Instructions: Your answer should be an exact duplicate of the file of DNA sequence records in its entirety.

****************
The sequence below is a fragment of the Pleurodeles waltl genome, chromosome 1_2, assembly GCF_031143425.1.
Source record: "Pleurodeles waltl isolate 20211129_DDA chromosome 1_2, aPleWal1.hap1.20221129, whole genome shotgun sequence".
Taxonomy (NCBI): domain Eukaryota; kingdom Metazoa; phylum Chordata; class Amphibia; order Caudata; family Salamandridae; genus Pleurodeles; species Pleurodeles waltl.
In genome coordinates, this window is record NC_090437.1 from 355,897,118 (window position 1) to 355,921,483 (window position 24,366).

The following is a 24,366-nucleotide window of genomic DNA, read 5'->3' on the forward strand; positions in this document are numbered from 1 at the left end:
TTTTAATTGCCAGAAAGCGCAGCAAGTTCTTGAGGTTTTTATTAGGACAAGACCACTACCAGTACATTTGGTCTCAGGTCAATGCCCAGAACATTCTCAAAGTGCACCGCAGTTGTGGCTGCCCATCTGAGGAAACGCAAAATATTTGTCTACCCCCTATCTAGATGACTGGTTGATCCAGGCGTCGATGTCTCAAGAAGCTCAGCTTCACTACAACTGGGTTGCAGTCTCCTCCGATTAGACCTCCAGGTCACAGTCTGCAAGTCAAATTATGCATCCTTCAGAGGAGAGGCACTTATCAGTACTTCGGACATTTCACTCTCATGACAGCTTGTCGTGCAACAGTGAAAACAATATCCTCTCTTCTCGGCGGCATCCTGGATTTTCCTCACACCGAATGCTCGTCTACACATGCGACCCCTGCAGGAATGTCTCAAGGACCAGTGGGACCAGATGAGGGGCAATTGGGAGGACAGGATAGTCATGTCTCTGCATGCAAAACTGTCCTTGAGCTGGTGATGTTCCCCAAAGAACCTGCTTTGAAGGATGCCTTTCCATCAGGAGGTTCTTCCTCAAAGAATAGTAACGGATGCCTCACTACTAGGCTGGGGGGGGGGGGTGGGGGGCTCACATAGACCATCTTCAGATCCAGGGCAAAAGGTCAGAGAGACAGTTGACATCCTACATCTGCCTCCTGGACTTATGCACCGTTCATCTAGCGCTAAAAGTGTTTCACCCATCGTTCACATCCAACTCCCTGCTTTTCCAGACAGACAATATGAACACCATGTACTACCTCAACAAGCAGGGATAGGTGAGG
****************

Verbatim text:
The sequence below is a fragment of the Pleurodeles waltl genome, chromosome 1_2, assembly GCF_031143425.1.
Source record: "Pleurodeles waltl isolate 20211129_DDA chromosome 1_2, aPleWal1.hap1.20221129, whole genome shotgun sequence".
Taxonomy (NCBI): domain Eukaryota; kingdom Metazoa; phylum Chordata; class Amphibia; order Caudata; family Salamandridae; genus Pleurodeles; species Pleurodeles waltl.
In genome coordinates, this window is record NC_090437.1 from 355,897,118 (window position 1) to 355,921,483 (window position 24,366).

The following is a 24,366-nucleotide window of genomic DNA, read 5'->3' on the forward strand; positions in this document are numbered from 1 at the left end:
TTTTAATTGCCAGAAAGCGCAGCAAGTTCTTGAGGTTTTTATTAGGACAAGACCACTACCAGTACATTTGGTCTCAGGTCAATGCCCAGAACATTCTCAAAGTGCACCGCAGTTGTGGCTGCCCATCTGAGGAAACGCAAAATATTTGTCTACCCCCTATCTAGATGACTGGTTGATCCAGGCGTCGATGTCTCAAGAAGCTCAGCTTCACTACAACTGGGTTGCAGTCTCCTCCGATTAGACCTCCAGGTCACAGTCTGCAAGTCAAATTATGCATCCTTCAGAGGAGAGGCACTTATCAGTACTTCGGACATTTCACTCTCATGACAGCTTGTCGTGCAACAGTGAAAACAATATCCTCTCTTCTCGGCGGCATCCTGGATTTTCCTCACACCGAATGCTCGTCTACACATGCGACCCCTGCAGGAATGTCTCAAGGACCAGTGGGACCAGATGAGGGGCAATTGGGAGGACAGGATAGTCATGTCTCTGCATGCAAAACTGTCCTTGAGCTGGTGATGTTCCCCAAAGAACCTGCTTTGAAGGATGCCTTTCCATCAGGAGGTTCTTCCTCAAAGAATAGTAACGGATGCCTCACTACTAGGCTGGGGGGGGGGGGTGGGGGGCTCACATAGACCATCTTCAGATCCAGGGCAAAAGGTCAGAGAGACAGTTGACATCCTACATCTGCCTCCTGGACTTATGCACCGTTCATCTAGCGCTAAAAGTGTTTCACCCATCGTTCACATCCAACTCCCTGCTTTTCCAGACAGACAATATGAACACCATGTACTACCTCAACAAGCAGGGATAGGTGAGG